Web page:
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Bye, heritage site “photobombers.” Cultural Property Sightline Act nears final House approval

Bye, heritage site “photobombers.” Cultural Property Sightline Act nears final House approval

  • The bill aims to ban structures that block the view of national cultural landmarks
Torre de Manila looms over the Rizal Monument. Photo by Marianne Bermudez of Inquirer

It’s 2021, and yet our culture and heritage still aren’t a priority (pandemic notwithstanding). Last year, we reported that the government had allegedly cut its 2021 restoration fund for heritage sites to reallocate it for COVID-19 response. An important cause, for sure.

Despite the current shortage of financial support, there are still other avenues being taken to at least continue to defend aspects of our culture. One such avenue is through legislation. Yesterday, Mar. 9, the House of Representatives approved on second reading House Bill No. 8829, also known as the Cultural Property Sightline Act. The bill aims to amend Republic Act No. 10066, or the National Cultural Heritage Act of 2009.

Photo courtesy of Maynard Rabanal from Wikimedia Commons

The bill was spurred on by the controversial Torre de Manila “photobombing” issue. In case you’ve already forgotten, the TL;DR of it is, in 2017, the Supreme Court lifted the temporary restraining order on the construction of Torre de Manila, which obstructed the view of the Rizal Monument. The Supreme Court, in 2017, noted that there is no law or local ordinance that prohibits the construction of the condominium “due to its effect on the background ‘view, vista, sightline, or setting’ of the Rizal Monument,” writes Rep. Edcel Lagman in his explanatory note of the bill.

[READ: The government blatantly lacks cultural heritage literacy. Here’s why]

In 2018, another high-rise building that would disrupt views of a heritage site—this time the historical San Sebastian Church—began construction.

Years later, the bill that sets to put to law banning of structures that obstruct or disrupt views of our national cultural properties is nearing approval. ABS-CBN News reports that the House is set to vote on it again in three days. And as the standard law-making process goes, the bill will also have its Senate counterpart go through the three readings, before a conference committee settles the bill and transmits it for presidential approval.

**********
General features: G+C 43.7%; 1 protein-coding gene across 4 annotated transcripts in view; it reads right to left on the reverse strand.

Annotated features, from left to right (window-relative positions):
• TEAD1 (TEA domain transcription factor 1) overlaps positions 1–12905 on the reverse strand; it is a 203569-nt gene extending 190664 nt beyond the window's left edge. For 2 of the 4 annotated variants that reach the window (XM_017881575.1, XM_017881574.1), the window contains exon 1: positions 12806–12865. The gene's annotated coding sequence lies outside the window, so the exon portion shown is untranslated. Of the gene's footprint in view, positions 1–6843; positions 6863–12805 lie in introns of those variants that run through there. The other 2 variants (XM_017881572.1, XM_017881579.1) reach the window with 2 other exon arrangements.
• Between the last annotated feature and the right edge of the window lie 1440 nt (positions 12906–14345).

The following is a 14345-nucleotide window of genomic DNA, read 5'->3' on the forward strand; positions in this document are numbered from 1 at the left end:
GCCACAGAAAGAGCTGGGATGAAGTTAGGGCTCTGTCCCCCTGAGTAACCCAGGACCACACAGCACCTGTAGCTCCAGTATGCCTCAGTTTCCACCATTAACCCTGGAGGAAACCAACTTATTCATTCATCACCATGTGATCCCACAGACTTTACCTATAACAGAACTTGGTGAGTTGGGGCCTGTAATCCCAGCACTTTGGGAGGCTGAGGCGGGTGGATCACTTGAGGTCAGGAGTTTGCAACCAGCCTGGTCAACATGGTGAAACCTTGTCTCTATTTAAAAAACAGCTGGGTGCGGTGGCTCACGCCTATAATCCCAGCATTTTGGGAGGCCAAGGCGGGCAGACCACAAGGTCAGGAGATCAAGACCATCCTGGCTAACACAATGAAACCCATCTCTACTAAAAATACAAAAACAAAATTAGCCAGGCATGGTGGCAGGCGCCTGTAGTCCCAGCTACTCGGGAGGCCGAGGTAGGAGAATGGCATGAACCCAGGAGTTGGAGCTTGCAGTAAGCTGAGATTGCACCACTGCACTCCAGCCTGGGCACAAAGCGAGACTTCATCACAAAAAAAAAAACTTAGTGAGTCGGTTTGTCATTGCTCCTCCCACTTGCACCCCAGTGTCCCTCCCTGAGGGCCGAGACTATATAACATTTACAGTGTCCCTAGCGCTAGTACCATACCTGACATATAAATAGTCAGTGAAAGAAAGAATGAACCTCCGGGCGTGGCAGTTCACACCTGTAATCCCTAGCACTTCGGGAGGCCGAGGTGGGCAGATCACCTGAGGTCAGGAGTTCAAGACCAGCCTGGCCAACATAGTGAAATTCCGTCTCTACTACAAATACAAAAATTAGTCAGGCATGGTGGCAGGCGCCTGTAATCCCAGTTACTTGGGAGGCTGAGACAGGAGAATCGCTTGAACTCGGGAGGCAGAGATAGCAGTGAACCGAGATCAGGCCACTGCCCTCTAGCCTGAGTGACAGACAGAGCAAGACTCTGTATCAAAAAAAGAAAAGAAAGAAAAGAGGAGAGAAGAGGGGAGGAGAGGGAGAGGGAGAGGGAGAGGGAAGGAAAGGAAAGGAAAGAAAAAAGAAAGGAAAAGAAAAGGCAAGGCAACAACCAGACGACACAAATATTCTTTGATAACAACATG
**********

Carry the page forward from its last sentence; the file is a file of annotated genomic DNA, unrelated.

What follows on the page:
What happens should it become law?

Should the measure be approved and the bill be signed into law, shrines, landmarks and monuments as declared by the National Historical Commission of the Philippines will be covered and protected. Under the bill, obstructive buildings or structures will be “condemned, demolished, and abated by the appropriate LGU (local government unit) at the expense of the violator,” the bill states.

inquirer intramuros heritage site
Photo by Niño Jesus Orbeta for

Out of curiosity, I went on a quick “back reading” spree on the legislative documents posted on the Congress website. Punching in the search word “heritage” yielded 40 hits in bills and resolutions for the 18th Congress alone. A quick skim through also told me some of these bills remain pending in their respective committees. Some, like this recently approved Cultural Property Sightline Act, aim to amend parts of the National Cultural Heritage Act of 2009.

While we continue to battle out this pandemic, as we regular citizens are expected to go back to business as usual, here’s hoping the same applies to our legislation—hopefully attention isn’t just focused on the numbers. After all, culture and heritage are intertwined into everything we do, too—be it business or even tourism. © 2020. Hinge Inquirer Publications, Inc.


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